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    Fitness declines toward range limits and local adaptation to climate affect dispersal evolution during climate-induced range shifts
    (2016-06-14) Hargreaves, A.L.; Bailey, S.F.; Laird, Robert A.
    Dispersal ability will largely determine whether species track their climatic niches during climate change, a process especially important for populations at contracting (low-­latitude/low-­elevation) range limits that otherwise risk extinction. We investigate whether dispersal evolution at contracting range limits is facilitated by two processes that potentially enable edge populations to experience and adjust to the effects of climate deterioration before they cause extinction: a) climate-­‐induced fitness declines toward range limits, and b) local adaptation to a shifting climate gradient. We simulate a species distributed continuously along a temperature gradient using a spatially explicit, individual-­‐ based model. We compare range-­‐wide dispersal evolution during climate stability vs. directional climate change, with uniform fitness vs. fitness that declines toward range limits (RLs), and for a single climate genotype vs. multiple genotypes locally adapted to temperature. Dispersal decreased toward stable RLs when range-­‐wide fitness was uniform, but increased when fitness declined toward RLs, due to highly dispersive genotypes maintaining sink populations at RLs, increased kin selection in smaller populations, and an emergent fitness asymmetry that favoured dispersal in low-­‐quality habitat. However, this initial dispersal advantage at low-­‐fitness RLs did not facilitate climate tracking, as it was outweighed by an increased probability of extinction. Locally-­‐adapted genotypes benefited from staying close to their climate optima; this selected against dispersal under stable climates but for increased dispersal throughout shifting ranges, compared to cases without local adaptation. Dispersal increased at expanding RLs in most scenarios, but only increased at the range centre and contracting RLs given local adaptation to climate.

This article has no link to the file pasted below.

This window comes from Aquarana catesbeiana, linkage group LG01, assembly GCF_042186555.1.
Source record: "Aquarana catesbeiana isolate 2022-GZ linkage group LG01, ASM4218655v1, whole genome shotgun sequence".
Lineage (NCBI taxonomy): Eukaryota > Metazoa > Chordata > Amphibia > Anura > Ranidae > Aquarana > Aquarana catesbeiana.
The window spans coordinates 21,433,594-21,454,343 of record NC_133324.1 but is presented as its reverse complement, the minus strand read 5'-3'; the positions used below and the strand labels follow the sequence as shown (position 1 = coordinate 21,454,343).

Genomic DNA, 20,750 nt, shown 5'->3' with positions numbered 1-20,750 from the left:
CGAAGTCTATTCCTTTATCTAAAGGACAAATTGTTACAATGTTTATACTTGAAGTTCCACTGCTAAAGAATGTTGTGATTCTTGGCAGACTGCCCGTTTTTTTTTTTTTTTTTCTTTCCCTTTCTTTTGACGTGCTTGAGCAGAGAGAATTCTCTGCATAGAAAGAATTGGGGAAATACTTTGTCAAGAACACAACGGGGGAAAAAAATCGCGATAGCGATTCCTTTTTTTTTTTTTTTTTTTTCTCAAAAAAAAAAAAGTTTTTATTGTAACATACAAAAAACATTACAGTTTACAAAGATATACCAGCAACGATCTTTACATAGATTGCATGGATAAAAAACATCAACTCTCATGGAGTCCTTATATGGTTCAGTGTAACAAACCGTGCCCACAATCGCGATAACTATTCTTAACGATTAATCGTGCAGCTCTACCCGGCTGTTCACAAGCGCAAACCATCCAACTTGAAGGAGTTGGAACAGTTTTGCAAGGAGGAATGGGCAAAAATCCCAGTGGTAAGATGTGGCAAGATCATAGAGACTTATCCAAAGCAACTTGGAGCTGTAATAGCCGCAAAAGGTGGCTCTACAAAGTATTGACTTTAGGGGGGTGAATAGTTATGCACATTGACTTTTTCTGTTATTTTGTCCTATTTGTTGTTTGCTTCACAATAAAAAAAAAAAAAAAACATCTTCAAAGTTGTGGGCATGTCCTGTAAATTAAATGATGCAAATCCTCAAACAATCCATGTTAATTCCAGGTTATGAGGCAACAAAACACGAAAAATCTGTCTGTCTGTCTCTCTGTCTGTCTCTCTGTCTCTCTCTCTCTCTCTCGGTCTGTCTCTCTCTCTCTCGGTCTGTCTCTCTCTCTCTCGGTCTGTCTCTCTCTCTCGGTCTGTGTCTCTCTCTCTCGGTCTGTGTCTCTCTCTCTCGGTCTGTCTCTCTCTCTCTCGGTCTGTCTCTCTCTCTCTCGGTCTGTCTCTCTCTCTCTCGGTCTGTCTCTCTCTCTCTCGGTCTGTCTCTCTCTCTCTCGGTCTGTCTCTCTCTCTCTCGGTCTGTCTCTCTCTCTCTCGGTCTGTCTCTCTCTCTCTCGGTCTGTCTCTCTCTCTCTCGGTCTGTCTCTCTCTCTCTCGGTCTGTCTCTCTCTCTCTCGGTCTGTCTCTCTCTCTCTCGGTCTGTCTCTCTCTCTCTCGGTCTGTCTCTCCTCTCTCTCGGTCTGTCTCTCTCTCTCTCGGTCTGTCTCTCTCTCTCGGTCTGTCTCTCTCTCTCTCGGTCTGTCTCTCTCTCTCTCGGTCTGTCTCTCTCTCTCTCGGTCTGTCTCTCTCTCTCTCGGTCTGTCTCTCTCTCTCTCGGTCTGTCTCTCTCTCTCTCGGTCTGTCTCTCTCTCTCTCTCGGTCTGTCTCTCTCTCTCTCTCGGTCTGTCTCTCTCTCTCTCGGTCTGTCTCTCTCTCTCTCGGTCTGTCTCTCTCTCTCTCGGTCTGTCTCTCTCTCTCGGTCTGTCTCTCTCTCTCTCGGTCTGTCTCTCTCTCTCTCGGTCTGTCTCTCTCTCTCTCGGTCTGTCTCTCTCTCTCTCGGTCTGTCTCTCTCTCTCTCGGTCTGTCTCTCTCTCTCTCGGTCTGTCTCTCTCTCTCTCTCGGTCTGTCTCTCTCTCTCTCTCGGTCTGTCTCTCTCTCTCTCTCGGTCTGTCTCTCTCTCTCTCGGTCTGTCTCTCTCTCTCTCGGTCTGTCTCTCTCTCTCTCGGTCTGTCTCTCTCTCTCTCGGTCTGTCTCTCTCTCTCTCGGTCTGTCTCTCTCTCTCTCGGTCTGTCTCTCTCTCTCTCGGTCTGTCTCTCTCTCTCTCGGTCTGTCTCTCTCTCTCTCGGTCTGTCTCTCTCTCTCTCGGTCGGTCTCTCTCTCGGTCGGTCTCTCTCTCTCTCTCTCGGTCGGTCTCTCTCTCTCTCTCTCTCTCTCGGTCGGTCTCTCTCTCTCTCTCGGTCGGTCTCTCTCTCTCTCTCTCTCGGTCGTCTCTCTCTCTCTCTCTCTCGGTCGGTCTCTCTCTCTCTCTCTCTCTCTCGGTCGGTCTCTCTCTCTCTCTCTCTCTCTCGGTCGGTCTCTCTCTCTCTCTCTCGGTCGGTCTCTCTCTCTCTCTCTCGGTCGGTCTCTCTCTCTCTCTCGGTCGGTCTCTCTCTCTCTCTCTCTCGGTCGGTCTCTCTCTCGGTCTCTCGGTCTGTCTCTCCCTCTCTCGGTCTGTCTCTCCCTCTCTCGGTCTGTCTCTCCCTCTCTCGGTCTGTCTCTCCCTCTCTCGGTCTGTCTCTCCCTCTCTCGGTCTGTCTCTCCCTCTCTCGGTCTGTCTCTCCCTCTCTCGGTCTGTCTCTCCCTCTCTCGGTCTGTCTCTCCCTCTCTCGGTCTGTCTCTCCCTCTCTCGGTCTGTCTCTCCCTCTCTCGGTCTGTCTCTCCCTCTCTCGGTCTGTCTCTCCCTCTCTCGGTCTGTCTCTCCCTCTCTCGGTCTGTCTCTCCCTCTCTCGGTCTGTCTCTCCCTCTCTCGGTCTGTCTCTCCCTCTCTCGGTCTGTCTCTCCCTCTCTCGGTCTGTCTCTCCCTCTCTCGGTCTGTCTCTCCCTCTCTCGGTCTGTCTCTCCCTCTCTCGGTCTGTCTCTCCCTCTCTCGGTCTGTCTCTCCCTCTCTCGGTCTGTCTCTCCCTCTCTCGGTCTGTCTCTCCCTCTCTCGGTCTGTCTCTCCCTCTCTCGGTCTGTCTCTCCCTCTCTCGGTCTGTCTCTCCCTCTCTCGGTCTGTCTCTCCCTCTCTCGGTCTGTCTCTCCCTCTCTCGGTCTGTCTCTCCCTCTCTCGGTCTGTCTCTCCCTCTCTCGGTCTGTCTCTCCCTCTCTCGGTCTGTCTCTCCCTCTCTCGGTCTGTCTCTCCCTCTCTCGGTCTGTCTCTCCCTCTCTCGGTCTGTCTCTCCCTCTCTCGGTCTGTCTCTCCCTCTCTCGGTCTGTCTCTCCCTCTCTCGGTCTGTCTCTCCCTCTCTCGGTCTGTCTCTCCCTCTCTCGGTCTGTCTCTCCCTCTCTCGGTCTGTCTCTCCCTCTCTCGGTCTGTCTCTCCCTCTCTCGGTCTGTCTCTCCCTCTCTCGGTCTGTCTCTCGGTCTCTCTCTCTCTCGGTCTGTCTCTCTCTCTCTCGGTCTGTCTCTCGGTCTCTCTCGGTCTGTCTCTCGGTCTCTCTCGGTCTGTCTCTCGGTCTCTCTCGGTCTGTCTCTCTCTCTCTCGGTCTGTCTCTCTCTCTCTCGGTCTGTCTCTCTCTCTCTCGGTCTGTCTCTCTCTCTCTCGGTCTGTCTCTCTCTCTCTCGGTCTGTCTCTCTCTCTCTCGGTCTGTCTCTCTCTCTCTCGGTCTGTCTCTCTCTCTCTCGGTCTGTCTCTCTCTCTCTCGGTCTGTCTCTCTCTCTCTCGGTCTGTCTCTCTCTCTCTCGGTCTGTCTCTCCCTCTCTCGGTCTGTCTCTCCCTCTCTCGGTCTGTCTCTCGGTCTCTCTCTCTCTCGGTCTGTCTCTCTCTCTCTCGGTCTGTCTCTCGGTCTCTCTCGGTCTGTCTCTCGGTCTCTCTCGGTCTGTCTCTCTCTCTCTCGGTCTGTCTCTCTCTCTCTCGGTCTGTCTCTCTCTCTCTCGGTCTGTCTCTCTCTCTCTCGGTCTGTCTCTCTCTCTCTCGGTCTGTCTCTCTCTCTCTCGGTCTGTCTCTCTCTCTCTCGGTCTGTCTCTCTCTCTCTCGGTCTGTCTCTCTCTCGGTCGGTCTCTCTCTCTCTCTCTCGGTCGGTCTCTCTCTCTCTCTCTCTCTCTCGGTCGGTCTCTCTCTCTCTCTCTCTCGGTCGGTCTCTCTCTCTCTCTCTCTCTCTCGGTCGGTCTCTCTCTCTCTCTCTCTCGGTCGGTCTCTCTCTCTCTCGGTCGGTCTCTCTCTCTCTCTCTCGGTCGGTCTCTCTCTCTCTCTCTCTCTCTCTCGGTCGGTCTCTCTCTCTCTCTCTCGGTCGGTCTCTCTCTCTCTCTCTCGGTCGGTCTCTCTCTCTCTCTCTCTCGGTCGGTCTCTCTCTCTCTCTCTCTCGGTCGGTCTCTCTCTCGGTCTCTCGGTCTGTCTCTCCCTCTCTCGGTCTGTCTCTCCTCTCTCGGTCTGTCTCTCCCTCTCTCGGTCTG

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    A review of diapause and tolerance to extreme temperatures to dermestids (Coleoptera)
    (2016-06-14) Wilches, D.M.; Laird, Robert A.; Floate, Kevin D.; Fields, P.G.
    Numerous species in Family Dermestidae (Coleoptera) are important economic pests of stored goods of animal and vegetal origin, and museum specimens. Reliance on chemical methods for of control has led to the development of pesticide resistance and contamination of treated products with insecticide residues. To assess its practicality as an alternate method of control, we review the literature on the tolerance of dermestids to extreme hot and cold temperatures. The information for dermestid beetles on temperature tolerance is fragmentary, experimental methods are not standardized across studies, and most studies do not consider the role of acclimation and diapause. Difficulties in determining the diapause status of dermestid larvae may explain the lack of studies. The few studies that do examine these factors show that they can greatly increase tolerance to cold temperatures. The use of extreme temperatures will need to target the most tolerant life stage, which for dermestids at cold temperatures will potentially be the cold-acclimated individuals in diapause. The development of effective protocols will be facilitated by studies that clearly and completely describe experimental and statistical methods, consider factors (life-stage, acclimation, diapause) that increase tolerance to extreme temperatures, and assess the mortality at various temperatures to develop mathematical models.